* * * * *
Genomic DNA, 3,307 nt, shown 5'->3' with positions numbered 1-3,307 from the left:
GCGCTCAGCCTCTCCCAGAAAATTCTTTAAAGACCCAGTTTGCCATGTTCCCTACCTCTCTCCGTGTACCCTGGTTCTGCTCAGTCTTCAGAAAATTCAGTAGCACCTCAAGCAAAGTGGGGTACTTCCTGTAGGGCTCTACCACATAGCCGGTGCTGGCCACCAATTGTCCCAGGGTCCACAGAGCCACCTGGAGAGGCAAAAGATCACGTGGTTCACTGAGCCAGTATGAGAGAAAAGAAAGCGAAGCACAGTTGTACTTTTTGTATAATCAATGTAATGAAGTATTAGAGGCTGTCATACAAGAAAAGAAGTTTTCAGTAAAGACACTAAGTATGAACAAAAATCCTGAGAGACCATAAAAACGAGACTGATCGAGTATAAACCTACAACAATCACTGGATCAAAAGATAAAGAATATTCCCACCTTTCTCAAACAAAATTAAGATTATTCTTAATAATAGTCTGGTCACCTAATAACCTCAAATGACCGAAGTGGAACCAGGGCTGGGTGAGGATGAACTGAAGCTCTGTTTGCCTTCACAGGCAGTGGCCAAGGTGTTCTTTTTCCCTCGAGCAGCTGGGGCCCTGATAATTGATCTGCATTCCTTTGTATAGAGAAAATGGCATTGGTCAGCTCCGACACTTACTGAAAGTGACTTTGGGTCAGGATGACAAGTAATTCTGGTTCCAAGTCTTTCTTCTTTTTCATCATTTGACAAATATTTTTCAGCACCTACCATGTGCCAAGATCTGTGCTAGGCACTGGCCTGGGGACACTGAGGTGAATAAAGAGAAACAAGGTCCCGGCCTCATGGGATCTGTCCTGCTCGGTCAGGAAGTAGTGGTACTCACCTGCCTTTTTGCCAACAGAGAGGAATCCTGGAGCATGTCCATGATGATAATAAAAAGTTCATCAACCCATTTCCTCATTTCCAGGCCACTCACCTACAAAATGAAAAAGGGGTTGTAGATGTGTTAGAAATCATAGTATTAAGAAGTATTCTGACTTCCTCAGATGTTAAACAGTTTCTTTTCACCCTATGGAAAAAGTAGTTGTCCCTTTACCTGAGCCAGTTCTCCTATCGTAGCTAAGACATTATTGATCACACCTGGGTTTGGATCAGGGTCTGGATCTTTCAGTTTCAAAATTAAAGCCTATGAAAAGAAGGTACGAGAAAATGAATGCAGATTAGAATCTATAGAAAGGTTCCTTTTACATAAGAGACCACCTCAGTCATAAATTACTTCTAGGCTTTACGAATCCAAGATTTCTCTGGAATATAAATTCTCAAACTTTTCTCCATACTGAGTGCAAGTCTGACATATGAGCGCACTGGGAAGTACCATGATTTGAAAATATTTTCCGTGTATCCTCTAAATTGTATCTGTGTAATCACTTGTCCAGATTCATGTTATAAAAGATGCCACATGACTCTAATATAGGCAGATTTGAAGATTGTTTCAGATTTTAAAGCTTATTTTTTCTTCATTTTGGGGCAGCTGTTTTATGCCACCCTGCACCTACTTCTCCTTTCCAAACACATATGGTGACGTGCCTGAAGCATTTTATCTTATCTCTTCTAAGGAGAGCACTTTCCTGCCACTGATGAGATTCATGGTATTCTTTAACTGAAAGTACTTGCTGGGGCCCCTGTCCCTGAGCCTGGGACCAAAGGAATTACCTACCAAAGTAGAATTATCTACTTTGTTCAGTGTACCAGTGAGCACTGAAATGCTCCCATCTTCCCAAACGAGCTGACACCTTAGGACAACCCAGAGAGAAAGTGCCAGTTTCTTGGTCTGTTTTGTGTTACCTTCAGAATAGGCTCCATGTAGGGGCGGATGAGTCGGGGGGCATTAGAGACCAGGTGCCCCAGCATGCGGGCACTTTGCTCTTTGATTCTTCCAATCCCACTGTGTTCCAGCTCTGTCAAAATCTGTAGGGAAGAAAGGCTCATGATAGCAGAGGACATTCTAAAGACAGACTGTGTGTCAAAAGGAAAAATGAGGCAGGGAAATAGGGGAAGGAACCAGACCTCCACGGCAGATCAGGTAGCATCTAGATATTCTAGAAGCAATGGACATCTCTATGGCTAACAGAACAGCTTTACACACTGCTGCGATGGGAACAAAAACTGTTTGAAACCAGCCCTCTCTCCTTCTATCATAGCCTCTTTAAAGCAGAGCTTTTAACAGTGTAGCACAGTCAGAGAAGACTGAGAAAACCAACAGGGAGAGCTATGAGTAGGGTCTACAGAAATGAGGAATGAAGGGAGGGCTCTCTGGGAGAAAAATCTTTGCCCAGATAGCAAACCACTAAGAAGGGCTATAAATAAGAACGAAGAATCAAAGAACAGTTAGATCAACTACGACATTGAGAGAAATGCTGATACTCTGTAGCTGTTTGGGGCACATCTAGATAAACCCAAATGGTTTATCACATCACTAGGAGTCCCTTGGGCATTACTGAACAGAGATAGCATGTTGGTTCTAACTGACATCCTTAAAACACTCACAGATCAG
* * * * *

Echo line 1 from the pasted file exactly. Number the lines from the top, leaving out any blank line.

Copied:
Genomic DNA, 3,307 nt, shown 5'->3' with positions numbered 1-3,307 from the left: